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Diagnostic Medical Sonography

 

Pediatric Echocardiography

Pediatric Echocardiography

What is Pediatric Echocardiography?

Echocardiography (echo) is a procedure used to assess the heart's structures and function.  Pediatric echocardiography is mainly used for the detection of congenital heart defects. It is also used for the evaluation of murmurs and is an essential tool to evaluate the effectiveness of medical therapy and surgical treatments.  An echocardiogram is a test that uses high-frequency sound waves (ultrasound) to create an image of the heart's internal anatomy. Two-dimensional echocardiography is often combined with Doppler ultrasound and color Doppler ultrasound to provide a more comprehensive evaluation of the heart. Echocardiography is the use of ultrasound to examine and measure the structure and functioning of the heart.

How is echocardiography performed?

In echocardiography, a small probe called a transducer is placed on your child's chest and sends out ultrasonic sound waves at a frequency too high to be heard. When the transducer is placed in certain locations and at certain angles, the ultrasonic sound waves move through the skin and other body tissues to the heart tissues, where the waves bounce (or "echo") off of the heart structures. The transducer picks up the reflected waves and sends them to a computer. The computer interprets the echoes into an image of the heart walls and valves.

The test is performed by a pediatric echocardiographer (a technologist with extensive training and certification in echocardiography) and is interpreted by a pediatric cardiologist who is also specially trained in pediatric echocardiography. The examiner will put a few stick-on patches called electrodes on the patient for an EKG (electrocardiographic) tracing during the exam. He or she will also put a small handheld device (called a transducer) on the chest and abdomen. It sends and receives the sounds waves and is connected by cable to the ultrasound machine. The ultrasound machine is a computer that converts sounds waves to pictures. A small amount of clear gel is used between the transducer and chest to make sure there is proper skin contact. The exam is completely painless and usually lasts less than 30 minutes. No preparation is necessary for the examination. 

Why is echocardiography performed on a child?

About 40,000 children are born with a heart defect each year. Most of these children can benefit from surgery even if the defect is severe. When surgery is necessary, many medical treatments are available to help the heart work properly.

The two types of heart disease in children are "congenital" and "acquired." Congenital heart disease (also known as a congenital heart defect) is present at birth. Some defects in this category are patent ductus arteriosis, atrial septal defects and ventricular septal defects. Acquired heart disease, which develops sometime during childhood, includes diseases such as Kawasaki disease, rheumatic fever and infective endocarditis. For more information on common congenital heart defects visit the Mayo Clinic and for echo images of congenital heart defects visit the University of Kansas Medical Center.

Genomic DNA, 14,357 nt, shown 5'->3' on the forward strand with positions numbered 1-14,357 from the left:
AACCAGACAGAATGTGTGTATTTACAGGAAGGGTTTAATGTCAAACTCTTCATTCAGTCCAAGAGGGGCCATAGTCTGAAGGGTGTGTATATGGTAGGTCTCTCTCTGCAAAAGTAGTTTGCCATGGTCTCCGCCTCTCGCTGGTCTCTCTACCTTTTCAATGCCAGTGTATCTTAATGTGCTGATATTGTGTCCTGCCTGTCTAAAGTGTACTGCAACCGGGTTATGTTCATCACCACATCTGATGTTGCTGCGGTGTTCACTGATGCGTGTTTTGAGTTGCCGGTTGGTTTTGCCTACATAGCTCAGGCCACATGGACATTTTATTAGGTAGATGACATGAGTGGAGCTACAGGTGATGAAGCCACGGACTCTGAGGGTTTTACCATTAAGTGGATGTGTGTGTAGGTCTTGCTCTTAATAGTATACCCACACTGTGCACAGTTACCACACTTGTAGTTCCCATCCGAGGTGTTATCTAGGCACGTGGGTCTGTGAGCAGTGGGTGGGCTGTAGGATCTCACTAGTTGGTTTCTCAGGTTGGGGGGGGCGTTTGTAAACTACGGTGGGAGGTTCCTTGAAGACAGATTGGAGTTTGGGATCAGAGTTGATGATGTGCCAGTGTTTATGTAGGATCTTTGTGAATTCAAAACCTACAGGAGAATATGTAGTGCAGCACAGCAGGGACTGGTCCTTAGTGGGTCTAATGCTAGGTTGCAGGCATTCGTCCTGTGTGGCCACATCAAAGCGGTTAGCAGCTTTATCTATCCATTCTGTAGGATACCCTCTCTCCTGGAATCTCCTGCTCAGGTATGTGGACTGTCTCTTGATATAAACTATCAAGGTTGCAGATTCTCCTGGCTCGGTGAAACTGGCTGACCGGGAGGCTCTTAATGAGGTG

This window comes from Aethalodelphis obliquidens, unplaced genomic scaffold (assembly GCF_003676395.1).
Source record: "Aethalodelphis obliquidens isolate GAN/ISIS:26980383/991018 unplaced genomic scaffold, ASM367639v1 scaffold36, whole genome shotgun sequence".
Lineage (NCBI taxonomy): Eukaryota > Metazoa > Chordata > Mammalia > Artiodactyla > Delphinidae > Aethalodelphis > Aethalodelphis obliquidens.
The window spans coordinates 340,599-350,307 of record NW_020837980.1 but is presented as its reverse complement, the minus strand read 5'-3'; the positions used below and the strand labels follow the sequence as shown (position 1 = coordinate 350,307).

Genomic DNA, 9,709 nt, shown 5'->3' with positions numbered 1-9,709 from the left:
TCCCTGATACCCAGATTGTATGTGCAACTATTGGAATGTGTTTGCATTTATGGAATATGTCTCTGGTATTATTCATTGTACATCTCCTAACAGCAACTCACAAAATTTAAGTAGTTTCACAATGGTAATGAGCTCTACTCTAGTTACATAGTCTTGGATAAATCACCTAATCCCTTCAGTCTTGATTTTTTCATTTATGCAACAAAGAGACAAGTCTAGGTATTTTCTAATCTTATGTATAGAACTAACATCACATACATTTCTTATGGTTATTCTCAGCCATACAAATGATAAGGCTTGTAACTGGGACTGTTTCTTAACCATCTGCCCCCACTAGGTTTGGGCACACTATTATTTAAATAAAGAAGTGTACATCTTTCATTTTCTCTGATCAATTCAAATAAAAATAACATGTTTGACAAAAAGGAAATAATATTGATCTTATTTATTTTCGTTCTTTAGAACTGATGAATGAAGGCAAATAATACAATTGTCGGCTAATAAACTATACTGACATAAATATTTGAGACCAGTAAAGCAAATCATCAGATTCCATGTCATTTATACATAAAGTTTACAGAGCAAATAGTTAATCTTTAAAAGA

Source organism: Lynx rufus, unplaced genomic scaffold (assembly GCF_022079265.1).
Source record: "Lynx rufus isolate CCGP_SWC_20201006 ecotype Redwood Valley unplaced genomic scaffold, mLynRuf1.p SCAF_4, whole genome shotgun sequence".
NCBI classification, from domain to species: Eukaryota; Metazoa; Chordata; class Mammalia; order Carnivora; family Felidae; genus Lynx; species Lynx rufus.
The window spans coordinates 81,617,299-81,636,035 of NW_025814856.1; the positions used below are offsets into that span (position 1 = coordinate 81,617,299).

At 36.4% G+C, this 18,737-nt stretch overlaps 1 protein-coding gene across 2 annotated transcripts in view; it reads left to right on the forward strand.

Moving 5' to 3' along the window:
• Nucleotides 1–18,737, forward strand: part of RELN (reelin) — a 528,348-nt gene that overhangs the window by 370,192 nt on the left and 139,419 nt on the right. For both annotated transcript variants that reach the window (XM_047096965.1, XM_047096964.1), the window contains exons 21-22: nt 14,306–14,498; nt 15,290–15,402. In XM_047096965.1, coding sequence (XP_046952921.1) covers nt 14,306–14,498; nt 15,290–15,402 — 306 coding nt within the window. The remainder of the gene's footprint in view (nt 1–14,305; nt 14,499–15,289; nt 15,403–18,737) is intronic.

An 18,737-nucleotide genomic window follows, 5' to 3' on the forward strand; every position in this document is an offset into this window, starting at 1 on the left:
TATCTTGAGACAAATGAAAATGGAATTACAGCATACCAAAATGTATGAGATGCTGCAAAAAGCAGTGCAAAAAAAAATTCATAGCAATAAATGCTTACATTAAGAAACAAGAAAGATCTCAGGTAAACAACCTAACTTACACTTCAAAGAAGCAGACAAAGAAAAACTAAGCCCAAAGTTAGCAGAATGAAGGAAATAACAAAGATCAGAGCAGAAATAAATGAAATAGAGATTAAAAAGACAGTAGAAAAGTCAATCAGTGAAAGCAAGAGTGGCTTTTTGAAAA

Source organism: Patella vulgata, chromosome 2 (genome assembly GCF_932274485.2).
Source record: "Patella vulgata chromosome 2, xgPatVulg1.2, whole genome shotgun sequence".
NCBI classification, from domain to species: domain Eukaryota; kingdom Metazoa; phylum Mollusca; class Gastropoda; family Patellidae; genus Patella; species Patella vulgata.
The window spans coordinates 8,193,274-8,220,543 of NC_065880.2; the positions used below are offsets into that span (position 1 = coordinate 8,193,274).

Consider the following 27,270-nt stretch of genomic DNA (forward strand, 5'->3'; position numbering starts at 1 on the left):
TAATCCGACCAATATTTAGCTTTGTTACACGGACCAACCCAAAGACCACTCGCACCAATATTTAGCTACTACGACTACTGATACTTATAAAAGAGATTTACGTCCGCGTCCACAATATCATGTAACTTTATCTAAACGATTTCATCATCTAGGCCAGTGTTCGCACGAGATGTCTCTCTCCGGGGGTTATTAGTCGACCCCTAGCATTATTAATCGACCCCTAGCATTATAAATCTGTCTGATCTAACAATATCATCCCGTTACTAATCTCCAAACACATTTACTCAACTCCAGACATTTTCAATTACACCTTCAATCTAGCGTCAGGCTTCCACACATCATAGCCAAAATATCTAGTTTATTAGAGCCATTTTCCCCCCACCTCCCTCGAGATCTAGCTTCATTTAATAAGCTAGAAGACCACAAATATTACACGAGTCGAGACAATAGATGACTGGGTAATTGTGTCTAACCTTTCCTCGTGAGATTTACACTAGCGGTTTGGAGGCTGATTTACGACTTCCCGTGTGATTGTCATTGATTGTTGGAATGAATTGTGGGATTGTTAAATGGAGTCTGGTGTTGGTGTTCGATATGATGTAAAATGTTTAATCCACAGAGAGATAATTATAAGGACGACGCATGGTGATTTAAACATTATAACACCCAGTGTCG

For more information about earning potential and work environment for sonographers, visit the Inside Scoop.

Links: 

Society of Diagnostic Medical Sonographers The (SDMS) was founded in 1970 to promote, advance, and educate its members and the medical community in the science of Diagnostic Medical Sonography.

American Registry for Diagnostic Medical Sonographers (ARDMS) is an independent, nonprofit organization that administers examinations and awards credentials in the areas of diagnostic medical sonography, diagnostic cardiac sonography and vascular technology.

Joint Review Committee on Education in Diagnostic Medical Sonography The mission of the JRC-DMS and its sponsoring organizations is to cooperate to establish, maintain, and promote appropriate standards of quality for educational programs in diagnostic medical sonography and to provide recognition for educational programs that meet or exceed the standards.

Commission on Accreditation of Allied Health Education Programs (CAAHEP) is the largest programmatic/specialized accreditation in the health sciences field. In collaboration with its Committees on Accreditation, CAAHEP reviews and accredits more than 2000 educational programs in twenty-one health science occupations across the United States and Canada.

For more information about earning potential and work environment for sonographers, visit the Inside Scoop.

Images: 

 

Ped MV Dys2

PediatricEcho

Ped PSLX

Mitral Valve Displasia

Child Getting an Echo

Parasternal Short Axis

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